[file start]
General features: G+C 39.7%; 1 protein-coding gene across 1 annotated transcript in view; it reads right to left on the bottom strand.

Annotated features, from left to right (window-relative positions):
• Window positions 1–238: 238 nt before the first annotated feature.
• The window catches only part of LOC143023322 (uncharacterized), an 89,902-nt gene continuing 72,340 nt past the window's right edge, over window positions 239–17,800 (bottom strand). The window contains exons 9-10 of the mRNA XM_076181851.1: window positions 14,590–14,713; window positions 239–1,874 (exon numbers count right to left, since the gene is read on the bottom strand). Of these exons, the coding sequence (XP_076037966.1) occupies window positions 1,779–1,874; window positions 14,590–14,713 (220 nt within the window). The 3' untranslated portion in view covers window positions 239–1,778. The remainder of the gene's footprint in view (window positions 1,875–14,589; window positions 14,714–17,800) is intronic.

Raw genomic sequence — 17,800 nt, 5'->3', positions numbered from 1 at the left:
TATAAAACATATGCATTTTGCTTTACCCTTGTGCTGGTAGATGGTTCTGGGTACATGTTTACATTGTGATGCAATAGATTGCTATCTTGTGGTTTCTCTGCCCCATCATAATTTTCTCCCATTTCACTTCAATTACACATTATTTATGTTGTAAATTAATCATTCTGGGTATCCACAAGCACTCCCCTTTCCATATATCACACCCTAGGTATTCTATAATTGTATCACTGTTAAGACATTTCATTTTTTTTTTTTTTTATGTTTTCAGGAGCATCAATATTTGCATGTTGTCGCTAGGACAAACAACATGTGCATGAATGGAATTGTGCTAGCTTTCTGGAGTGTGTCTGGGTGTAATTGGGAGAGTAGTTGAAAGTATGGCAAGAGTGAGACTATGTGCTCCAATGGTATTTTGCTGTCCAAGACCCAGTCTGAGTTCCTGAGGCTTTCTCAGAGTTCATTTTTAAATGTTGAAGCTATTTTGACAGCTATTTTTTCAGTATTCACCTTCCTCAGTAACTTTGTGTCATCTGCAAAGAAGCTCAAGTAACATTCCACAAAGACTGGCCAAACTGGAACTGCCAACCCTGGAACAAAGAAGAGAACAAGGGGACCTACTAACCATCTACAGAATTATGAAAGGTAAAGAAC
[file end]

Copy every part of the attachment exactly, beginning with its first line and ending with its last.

General features: G+C 39.7%; 1 protein-coding gene across 1 annotated transcript in view; it reads right to left on the bottom strand.

Annotated features, from left to right (window-relative positions):
• Window positions 1–238: 238 nt before the first annotated feature.
• The window catches only part of LOC143023322 (uncharacterized), an 89,902-nt gene continuing 72,340 nt past the window's right edge, over window positions 239–17,800 (bottom strand). The window contains exons 9-10 of the mRNA XM_076181851.1: window positions 14,590–14,713; window positions 239–1,874 (exon numbers count right to left, since the gene is read on the bottom strand). Of these exons, the coding sequence (XP_076037966.1) occupies window positions 1,779–1,874; window positions 14,590–14,713 (220 nt within the window). The 3' untranslated portion in view covers window positions 239–1,778. The remainder of the gene's footprint in view (window positions 1,875–14,589; window positions 14,714–17,800) is intronic.

Raw genomic sequence — 17,800 nt, 5'->3', positions numbered from 1 at the left:
TATAAAACATATGCATTTTGCTTTACCCTTGTGCTGGTAGATGGTTCTGGGTACATGTTTACATTGTGATGCAATAGATTGCTATCTTGTGGTTTCTCTGCCCCATCATAATTTTCTCCCATTTCACTTCAATTACACATTATTTATGTTGTAAATTAATCATTCTGGGTATCCACAAGCACTCCCCTTTCCATATATCACACCCTAGGTATTCTATAATTGTATCACTGTTAAGACATTTCATTTTTTTTTTTTTTTATGTTTTCAGGAGCATCAATATTTGCATGTTGTCGCTAGGACAAACAACATGTGCATGAATGGAATTGTGCTAGCTTTCTGGAGTGTGTCTGGGTGTAATTGGGAGAGTAGTTGAAAGTATGGCAAGAGTGAGACTATGTGCTCCAATGGTATTTTGCTGTCCAAGACCCAGTCTGAGTTCCTGAGGCTTTCTCAGAGTTCATTTTTAAATGTTGAAGCTATTTTGACAGCTATTTTTTCAGTATTCACCTTCCTCAGTAACTTTGTGTCATCTGCAAAGAAGCTCAAGTAACATTCCACAAAGACTGGCCAAACTGGAACTGCCAACCCTGGAACAAAGAAGAGAACAAGGGGACCTACTAACCATCTACAGAATTATGAAAGGTAAAGAAC